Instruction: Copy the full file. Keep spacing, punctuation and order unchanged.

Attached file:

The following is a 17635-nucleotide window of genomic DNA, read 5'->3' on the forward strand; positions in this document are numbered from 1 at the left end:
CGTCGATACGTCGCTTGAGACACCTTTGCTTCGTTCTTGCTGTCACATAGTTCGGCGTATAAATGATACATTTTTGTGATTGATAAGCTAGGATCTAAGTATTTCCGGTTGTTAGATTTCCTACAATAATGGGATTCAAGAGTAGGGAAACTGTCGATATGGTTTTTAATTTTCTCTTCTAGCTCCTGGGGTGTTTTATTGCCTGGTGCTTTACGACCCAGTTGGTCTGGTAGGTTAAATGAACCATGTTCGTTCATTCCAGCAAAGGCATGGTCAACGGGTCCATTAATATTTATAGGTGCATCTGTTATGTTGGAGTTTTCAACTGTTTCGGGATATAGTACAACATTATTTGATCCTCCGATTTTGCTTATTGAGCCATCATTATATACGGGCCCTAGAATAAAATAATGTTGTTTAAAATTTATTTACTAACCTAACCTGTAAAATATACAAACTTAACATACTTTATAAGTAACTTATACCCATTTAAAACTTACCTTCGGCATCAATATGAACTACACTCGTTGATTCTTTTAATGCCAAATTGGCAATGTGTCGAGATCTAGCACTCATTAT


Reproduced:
The following is a 17635-nucleotide window of genomic DNA, read 5'->3' on the forward strand; positions in this document are numbered from 1 at the left end:
CGTCGATACGTCGCTTGAGACACCTTTGCTTCGTTCTTGCTGTCACATAGTTCGGCGTATAAATGATACATTTTTGTGATTGATAAGCTAGGATCTAAGTATTTCCGGTTGTTAGATTTCCTACAATAATGGGATTCAAGAGTAGGGAAACTGTCGATATGGTTTTTAATTTTCTCTTCTAGCTCCTGGGGTGTTTTATTGCCTGGTGCTTTACGACCCAGTTGGTCTGGTAGGTTAAATGAACCATGTTCGTTCATTCCAGCAAAGGCATGGTCAACGGGTCCATTAATATTTATAGGTGCATCTGTTATGTTGGAGTTTTCAACTGTTTCGGGATATAGTACAACATTATTTGATCCTCCGATTTTGCTTATTGAGCCATCATTATATACGGGCCCTAGAATAAAATAATGTTGTTTAAAATTTATTTACTAACCTAACCTGTAAAATATACAAACTTAACATACTTTATAAGTAACTTATACCCATTTAAAACTTACCTTCGGCATCAATATGAACTACACTCGTTGATTCTTTTAATGCCAAATTGGCAATGTGTCGAGATCTAGCACTCATTAT